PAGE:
NIA CHARLESTOWN NEVIS (March 11, 20130 — The Ministry of Social Development on Nevis has every intention to wrestle the age old issue of violence against women. That assurance came from Junior Minister Hon. Hazel Brandy-Williams as she delivered remarks at a March and Rally organised by the Department of Social Services in observance of International Women’s Day 2013.
The rally followed a march through the streets of Charlestown to the Elquemedo Willett Park on March 08, 2013. Both events were held under the theme “A Promise is a Promise – Time for Action to end Violence against Women”.
“I want to assure you that it is the intention of my Ministry as well as the Nevis Island Administration to wrestle the age old problem to the ground by promoting the concepts of gender equity, gender equality and harmony in male and female relationships.
“I am particularly struck by the words “time for action” because I believe that we could no longer continue to theorise and talk about his issue but we must work together to rid our society of the scourge of violence against women in all forms,” she said.
According to Mrs. Brandy-Williams, the Ministry was very aware that violence, in particular domestic violence, had impacted many women and families which had resulted in untold social and economic costs in the communities.
However, she said the time had come for Nevisians to make positive steps in collaboration with the Ministry and Division of Gender Affairs to create and promote health and wellness in their families. The Minister cited that if families were building blocks in the society, then Nevis would not be well if the problem of violence was allowed to take root and fester in the community.
Notwithstanding, she believed that an effective response to violence against women had to involve a collaborative effort between women and men and all sectors of the community which included law enforcement.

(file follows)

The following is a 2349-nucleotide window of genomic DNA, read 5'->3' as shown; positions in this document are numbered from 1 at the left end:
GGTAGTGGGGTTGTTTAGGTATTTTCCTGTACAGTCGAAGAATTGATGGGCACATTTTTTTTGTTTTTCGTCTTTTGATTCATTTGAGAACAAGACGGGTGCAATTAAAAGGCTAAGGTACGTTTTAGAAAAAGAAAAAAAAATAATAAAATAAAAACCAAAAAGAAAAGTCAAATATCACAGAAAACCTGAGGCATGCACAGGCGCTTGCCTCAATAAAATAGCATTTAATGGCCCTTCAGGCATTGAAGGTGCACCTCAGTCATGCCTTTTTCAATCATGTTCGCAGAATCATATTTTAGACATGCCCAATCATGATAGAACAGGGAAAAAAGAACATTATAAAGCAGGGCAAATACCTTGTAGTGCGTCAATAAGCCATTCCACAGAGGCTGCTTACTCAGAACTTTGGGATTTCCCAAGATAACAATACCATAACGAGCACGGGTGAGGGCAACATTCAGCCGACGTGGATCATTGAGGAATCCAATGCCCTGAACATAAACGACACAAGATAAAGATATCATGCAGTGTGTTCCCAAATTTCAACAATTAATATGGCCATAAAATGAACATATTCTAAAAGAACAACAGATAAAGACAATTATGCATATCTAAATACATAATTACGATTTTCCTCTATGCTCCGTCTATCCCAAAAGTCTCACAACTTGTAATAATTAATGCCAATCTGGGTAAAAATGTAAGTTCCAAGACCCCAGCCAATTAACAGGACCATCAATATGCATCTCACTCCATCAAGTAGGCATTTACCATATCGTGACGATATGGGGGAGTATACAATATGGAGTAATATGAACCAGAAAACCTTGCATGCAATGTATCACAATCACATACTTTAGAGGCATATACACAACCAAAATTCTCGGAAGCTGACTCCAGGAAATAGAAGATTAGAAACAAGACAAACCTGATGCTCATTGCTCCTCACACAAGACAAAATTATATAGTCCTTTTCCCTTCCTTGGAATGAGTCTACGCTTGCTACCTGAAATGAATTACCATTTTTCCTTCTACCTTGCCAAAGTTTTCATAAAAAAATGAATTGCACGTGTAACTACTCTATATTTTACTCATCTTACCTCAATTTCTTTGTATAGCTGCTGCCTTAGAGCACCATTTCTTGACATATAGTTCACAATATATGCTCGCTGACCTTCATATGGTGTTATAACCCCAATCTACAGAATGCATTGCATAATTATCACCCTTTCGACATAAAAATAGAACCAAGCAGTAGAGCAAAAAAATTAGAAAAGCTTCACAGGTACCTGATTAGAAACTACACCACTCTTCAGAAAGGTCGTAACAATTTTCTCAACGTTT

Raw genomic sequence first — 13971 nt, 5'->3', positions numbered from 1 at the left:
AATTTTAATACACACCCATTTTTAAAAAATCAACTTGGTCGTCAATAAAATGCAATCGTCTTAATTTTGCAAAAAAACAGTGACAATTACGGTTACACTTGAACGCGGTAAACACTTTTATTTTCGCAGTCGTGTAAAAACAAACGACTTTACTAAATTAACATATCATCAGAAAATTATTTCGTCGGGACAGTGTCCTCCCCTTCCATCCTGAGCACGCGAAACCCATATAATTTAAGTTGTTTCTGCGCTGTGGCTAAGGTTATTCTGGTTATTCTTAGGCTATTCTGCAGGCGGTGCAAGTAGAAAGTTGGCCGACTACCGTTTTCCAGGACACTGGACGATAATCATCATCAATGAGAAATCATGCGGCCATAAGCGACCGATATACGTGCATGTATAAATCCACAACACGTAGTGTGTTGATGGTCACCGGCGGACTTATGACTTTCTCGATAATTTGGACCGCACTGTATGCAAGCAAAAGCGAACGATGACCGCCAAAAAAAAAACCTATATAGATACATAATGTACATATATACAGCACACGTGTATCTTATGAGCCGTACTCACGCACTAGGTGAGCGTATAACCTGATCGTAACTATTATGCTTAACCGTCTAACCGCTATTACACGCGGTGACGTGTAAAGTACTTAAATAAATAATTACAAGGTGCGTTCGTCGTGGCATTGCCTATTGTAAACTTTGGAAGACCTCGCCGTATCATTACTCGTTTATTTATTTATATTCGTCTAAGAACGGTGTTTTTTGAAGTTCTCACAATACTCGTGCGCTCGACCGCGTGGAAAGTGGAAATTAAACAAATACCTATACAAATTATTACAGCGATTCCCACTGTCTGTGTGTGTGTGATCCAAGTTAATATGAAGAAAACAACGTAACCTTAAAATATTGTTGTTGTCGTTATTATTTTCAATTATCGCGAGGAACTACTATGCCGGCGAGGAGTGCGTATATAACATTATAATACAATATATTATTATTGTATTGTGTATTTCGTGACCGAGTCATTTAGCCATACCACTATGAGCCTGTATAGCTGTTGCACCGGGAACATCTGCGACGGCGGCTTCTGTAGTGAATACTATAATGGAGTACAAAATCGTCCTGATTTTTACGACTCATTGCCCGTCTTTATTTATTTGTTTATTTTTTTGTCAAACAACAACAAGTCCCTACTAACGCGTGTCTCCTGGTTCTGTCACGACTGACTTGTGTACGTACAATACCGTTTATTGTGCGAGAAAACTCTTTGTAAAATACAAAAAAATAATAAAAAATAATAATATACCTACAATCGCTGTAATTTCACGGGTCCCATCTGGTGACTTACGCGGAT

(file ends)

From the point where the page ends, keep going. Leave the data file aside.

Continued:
“It is clear to me that a part of the change agenda must be directed at the legislative, social and cultural beliefs and practises that are deeply embedded in our society.
“We must start by proclaiming loudly that all types of violence against women are criminal acts and violence is not to be condoned in the private setting of our home or in public. There must be a zero tolerance to violence in all its manifestations,” she said.
Mrs. Brandy-Williams also noted that the hidden nature of domestic violence had to be removed.
“We must remove the stigma of reporting this crime to authorities. Women, we must seek support from persons trained to assist, we must act as our sister’s keeper and most importantly, we must empower women to act on their own behalf to mitigate and reduce the risk of violence against them,” she said.
The Minister also called on parents to pay attention to how boys and girls were socialised in the home. She said research had shown that violence was a learned behaviour which involved issues of power and control over the weaker victim.
She further explained that it was important for the introduction of an intervention programme which sought to treat the casual factors if long term solutions were to be provided to what she deemed as a potentially catastrophic problem.
In conclusion The Minister urged all to use the March as a starting point of the change agenda that must be embarked on to tackle the issue of violence to empower the island’s man and women to build stable families. “There is no excuse for abuse, she said, “the starting point is to acknowledge that any form of violence is a criminal act”.